In a MoMA members exclusive, the curators and conservator of Cézanne Drawing share some inspiration and research behind the exhibition.
Jodi Hauptman, Samantha Friedman, Laura Neufeld
Jun 21, 2021
Looking—closely, widely, openly—is a central activity of organizing an exhibition. While less obvious, reading—closely, widely, openly—also plays a crucial role in the years of research and thinking that underpin an endeavor like Cézanne Drawing. What did Paul Cézanne write to his family members and associates about his art? And how have the artist’s process and work been framed and understood in the decades following? The Cézanne bibliography is copious and spans more than a century. Here, the curatorial and conservation team behind the exhibition have assembled a brief annotated reading list for MoMA members, ranging from primary sources such as Cézanne’s letters to fellow artists, family, and art suppliers; through the mid-century French philosopher Maurice Merleau-Ponty’s exploration of the beautiful uncertainty of Cézanne; to several contemporary scholars’ reflections on the artist’s deep engagement with material.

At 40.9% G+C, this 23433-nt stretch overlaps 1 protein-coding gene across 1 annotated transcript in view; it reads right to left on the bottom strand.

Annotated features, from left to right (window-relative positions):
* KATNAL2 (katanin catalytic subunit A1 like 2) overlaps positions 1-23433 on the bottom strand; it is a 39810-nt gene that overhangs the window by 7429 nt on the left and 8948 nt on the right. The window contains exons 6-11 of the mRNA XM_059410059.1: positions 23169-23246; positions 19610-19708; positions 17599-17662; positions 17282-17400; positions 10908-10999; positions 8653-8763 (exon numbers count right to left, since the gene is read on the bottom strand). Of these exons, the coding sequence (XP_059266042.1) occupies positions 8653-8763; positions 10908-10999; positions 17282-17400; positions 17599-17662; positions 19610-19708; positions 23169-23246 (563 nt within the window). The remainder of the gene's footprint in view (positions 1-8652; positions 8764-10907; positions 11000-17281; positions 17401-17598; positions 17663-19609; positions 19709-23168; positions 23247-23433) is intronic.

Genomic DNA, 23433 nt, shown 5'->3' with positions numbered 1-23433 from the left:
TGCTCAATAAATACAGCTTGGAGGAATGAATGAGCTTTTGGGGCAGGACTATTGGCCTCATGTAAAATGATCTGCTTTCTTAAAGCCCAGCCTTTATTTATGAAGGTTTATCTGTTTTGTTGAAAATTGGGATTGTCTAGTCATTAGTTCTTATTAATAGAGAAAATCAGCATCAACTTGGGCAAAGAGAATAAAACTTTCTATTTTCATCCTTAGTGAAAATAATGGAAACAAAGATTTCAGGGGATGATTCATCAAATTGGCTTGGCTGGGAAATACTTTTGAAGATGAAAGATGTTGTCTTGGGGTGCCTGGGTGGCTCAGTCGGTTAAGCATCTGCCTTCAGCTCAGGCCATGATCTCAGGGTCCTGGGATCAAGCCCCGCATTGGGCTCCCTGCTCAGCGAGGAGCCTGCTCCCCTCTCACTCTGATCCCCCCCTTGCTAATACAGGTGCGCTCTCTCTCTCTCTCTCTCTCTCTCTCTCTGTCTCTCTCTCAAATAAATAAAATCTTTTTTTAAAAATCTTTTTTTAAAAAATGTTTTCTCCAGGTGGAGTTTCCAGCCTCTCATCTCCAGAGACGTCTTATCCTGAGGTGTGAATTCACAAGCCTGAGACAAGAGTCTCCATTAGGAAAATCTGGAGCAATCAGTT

Get a behind-the-scenes take on some of the letters and essays that helped inform how Cézanne Drawing came together. Members at the Explore category and above can bring their questions and thoughts to a special Member Roundtable on Tuesday, June 22, during which the exhibition team will discuss these texts, with a particular focus on Cézanne’s letters (a special selection of which are linked to below). This handful of selections doesn’t even begin to scratch the surface of the vast and varied writings that have been devoted to the artist over the last century-plus. A more comprehensive bibliography can be found in the footnotes of the new essays written for our exhibition catalogue.